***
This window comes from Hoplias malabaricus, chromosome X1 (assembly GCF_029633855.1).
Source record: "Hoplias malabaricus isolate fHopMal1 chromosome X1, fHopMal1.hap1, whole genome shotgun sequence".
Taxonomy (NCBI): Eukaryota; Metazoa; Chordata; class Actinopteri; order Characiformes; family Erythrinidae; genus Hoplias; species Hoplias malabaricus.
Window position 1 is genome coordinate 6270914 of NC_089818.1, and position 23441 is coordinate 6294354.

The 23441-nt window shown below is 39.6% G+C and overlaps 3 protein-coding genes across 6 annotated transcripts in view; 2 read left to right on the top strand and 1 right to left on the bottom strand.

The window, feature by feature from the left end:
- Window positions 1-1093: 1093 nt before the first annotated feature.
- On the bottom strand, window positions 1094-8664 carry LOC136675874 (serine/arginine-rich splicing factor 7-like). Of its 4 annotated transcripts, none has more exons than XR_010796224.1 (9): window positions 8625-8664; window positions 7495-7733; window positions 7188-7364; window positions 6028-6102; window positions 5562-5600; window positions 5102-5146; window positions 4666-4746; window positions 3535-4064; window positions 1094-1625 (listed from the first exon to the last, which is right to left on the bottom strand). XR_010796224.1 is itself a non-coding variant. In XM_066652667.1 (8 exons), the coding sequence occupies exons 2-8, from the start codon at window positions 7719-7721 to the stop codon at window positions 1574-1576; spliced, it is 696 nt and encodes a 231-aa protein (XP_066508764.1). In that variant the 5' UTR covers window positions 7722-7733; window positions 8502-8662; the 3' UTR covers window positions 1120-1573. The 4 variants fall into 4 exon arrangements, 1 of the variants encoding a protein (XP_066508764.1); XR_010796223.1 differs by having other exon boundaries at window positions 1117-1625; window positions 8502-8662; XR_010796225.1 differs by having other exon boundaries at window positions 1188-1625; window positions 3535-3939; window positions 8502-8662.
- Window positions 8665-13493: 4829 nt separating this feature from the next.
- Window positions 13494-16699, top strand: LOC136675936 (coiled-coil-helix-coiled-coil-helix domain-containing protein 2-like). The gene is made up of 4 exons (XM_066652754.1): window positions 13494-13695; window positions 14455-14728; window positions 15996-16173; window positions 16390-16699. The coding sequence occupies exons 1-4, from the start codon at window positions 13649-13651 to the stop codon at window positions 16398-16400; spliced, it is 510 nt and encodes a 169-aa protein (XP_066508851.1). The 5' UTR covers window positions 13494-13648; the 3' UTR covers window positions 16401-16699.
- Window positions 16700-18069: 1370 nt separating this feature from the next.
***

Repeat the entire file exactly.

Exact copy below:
This window comes from Hoplias malabaricus, chromosome X1 (assembly GCF_029633855.1).
Source record: "Hoplias malabaricus isolate fHopMal1 chromosome X1, fHopMal1.hap1, whole genome shotgun sequence".
Taxonomy (NCBI): Eukaryota; Metazoa; Chordata; class Actinopteri; order Characiformes; family Erythrinidae; genus Hoplias; species Hoplias malabaricus.
Window position 1 is genome coordinate 6270914 of NC_089818.1, and position 23441 is coordinate 6294354.

The 23441-nt window shown below is 39.6% G+C and overlaps 3 protein-coding genes across 6 annotated transcripts in view; 2 read left to right on the top strand and 1 right to left on the bottom strand.

The window, feature by feature from the left end:
- Window positions 1-1093: 1093 nt before the first annotated feature.
- On the bottom strand, window positions 1094-8664 carry LOC136675874 (serine/arginine-rich splicing factor 7-like). Of its 4 annotated transcripts, none has more exons than XR_010796224.1 (9): window positions 8625-8664; window positions 7495-7733; window positions 7188-7364; window positions 6028-6102; window positions 5562-5600; window positions 5102-5146; window positions 4666-4746; window positions 3535-4064; window positions 1094-1625 (listed from the first exon to the last, which is right to left on the bottom strand). XR_010796224.1 is itself a non-coding variant. In XM_066652667.1 (8 exons), the coding sequence occupies exons 2-8, from the start codon at window positions 7719-7721 to the stop codon at window positions 1574-1576; spliced, it is 696 nt and encodes a 231-aa protein (XP_066508764.1). In that variant the 5' UTR covers window positions 7722-7733; window positions 8502-8662; the 3' UTR covers window positions 1120-1573. The 4 variants fall into 4 exon arrangements, 1 of the variants encoding a protein (XP_066508764.1); XR_010796223.1 differs by having other exon boundaries at window positions 1117-1625; window positions 8502-8662; XR_010796225.1 differs by having other exon boundaries at window positions 1188-1625; window positions 3535-3939; window positions 8502-8662.
- Window positions 8665-13493: 4829 nt separating this feature from the next.
- Window positions 13494-16699, top strand: LOC136675936 (coiled-coil-helix-coiled-coil-helix domain-containing protein 2-like). The gene is made up of 4 exons (XM_066652754.1): window positions 13494-13695; window positions 14455-14728; window positions 15996-16173; window positions 16390-16699. The coding sequence occupies exons 1-4, from the start codon at window positions 13649-13651 to the stop codon at window positions 16398-16400; spliced, it is 510 nt and encodes a 169-aa protein (XP_066508851.1). The 5' UTR covers window positions 13494-13648; the 3' UTR covers window positions 16401-16699.
- Window positions 16700-18069: 1370 nt separating this feature from the next.